Why On Earth Is The Catholic Church Making Mother Teresa A Saint?

Published December 18, 2015
Updated January 8, 2018
Published December 18, 2015
Updated January 8, 2018

The conditions at Mother Teresa’s Missionaries of Charity in Calcutta, India were horrific

Mother Theresa Quote

<DESHAKALYAN CHOWDHURY/AFP/Getty ImagesA group of Indian schoolgirls hold a poster during a march celebrating the Beatification of Mother Teresa in 2003.

Though Mother Theresa’s medical centers were meant to heal people, patients were subjected to conditions that often made them even sicker. In the same documentary, an Indian journalist compared Mother Teresa’s flagship location for “Missionaries of Charity” to photographs he had seen of Nazi Germany’s Bergen-Belsen concentration camp.

“Workers washed needles under tap water and then reused them. Medicine and other vital items were stored for months on end, expiring and still applied sporadically to patients,” said Hemley Gonzalez, a noted humanitarian worker in Indoa, when describing the Missionaries of Charity location he briefly volunteered at.

“Volunteers with little or no training carried out dangerous work on patients with highly contagious cases of tuberculosis and other life-threatening illnesses. The individuals who operated the charity refused to accept and implement medical equipment and machinery that would have safely automated processes and saved lives.”

It wasn’t just a select few cynical journalists who criticized Mother Teresa’s hospice care, either. In her hospice care centers, Mother Teresa practiced her belief that patients only needed to feel wanted and die at peace with God — not receive proper medical care — and medical experts went after her for it.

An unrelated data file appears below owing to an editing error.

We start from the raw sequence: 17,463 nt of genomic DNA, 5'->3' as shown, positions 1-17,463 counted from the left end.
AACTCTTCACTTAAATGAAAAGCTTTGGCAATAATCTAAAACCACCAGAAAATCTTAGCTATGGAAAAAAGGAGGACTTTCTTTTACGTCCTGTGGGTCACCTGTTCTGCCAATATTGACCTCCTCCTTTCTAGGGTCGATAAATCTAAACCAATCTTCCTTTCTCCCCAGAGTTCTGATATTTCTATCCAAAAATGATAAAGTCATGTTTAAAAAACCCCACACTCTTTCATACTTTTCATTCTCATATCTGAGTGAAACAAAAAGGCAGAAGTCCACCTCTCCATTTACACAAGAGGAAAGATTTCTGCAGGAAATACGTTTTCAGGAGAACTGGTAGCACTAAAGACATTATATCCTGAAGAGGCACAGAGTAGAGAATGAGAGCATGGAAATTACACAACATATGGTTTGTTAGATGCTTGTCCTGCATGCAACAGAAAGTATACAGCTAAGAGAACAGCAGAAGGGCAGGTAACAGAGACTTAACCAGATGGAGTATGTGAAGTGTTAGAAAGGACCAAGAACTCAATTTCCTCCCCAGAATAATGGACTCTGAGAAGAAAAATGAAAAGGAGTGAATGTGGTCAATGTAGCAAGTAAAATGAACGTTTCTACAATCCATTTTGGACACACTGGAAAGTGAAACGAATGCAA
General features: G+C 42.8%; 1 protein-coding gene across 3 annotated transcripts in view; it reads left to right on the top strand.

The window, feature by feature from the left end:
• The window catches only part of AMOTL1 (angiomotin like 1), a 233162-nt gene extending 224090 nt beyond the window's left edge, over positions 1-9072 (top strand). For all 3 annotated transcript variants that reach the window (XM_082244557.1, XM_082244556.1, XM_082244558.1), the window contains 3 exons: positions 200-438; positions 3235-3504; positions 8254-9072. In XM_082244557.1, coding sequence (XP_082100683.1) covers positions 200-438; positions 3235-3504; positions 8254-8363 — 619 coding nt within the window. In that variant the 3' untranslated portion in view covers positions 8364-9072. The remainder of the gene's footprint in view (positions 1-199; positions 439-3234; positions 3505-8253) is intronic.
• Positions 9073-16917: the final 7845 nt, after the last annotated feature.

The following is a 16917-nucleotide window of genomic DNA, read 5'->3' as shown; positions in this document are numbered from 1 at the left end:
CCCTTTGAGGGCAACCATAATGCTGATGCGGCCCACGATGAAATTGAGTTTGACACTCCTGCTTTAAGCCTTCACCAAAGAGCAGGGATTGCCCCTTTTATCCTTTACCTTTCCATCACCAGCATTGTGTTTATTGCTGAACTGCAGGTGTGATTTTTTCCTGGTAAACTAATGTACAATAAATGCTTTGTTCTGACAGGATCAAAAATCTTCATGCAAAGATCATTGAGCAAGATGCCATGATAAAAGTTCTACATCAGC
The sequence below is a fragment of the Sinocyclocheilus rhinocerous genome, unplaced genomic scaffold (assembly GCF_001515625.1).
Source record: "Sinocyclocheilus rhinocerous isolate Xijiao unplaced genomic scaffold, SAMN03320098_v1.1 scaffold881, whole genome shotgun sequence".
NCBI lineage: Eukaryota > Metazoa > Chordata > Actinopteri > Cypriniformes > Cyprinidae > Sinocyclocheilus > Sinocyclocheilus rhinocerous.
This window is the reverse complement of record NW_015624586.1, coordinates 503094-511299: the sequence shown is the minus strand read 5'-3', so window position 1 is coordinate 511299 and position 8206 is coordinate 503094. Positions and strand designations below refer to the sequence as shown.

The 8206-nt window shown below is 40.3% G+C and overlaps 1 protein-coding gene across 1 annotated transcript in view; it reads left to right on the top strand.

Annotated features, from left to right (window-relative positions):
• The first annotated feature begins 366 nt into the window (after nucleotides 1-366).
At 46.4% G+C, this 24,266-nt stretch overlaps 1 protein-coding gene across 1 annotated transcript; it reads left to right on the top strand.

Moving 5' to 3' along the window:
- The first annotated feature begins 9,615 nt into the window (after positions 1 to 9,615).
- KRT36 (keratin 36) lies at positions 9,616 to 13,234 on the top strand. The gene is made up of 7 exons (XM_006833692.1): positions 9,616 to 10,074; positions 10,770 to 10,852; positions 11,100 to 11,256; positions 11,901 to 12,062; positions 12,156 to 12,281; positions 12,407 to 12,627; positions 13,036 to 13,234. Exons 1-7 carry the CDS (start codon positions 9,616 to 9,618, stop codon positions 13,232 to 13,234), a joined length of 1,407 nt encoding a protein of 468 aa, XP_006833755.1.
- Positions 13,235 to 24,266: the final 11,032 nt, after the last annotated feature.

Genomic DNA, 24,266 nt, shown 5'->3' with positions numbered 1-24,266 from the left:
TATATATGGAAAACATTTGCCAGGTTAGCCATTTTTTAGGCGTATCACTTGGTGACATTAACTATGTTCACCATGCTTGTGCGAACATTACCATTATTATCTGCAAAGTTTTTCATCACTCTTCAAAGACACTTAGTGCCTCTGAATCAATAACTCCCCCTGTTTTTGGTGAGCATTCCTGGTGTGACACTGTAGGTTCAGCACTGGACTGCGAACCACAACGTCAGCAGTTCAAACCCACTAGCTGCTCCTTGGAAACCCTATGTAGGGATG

In 1994, the British medical journal The Lancet claimed that medicine was scarce in her hospice centers and that patients received nothing close to what they needed to relieve their pain.

Doctors took to calling her locations “homes for the dying,” and such a name was warranted. Mother Teresa’s Calcutta home for the sick had a mortality rate of more than 40 percent. But in her view, this wasn’t a bad thing, as she believed that the suffering of the poor and sick was more of a glory than a burden.

“There is something beautiful in seeing the poor accept their lot, to suffer it like Christ’s Passion,” Mother Teresa said. “The world gains much from their suffering.”

When it came to her own suffering, however, Mother Teresa took a different stance. The ailing altruist received care for her failing heart in a modern American hospital.

Nickolaus Hines
Nickolaus Hines is a freelance writer in New York City. He graduated from Auburn University, and his recent bylines can be found at Men's Journal, Inverse, and Grape Collective.
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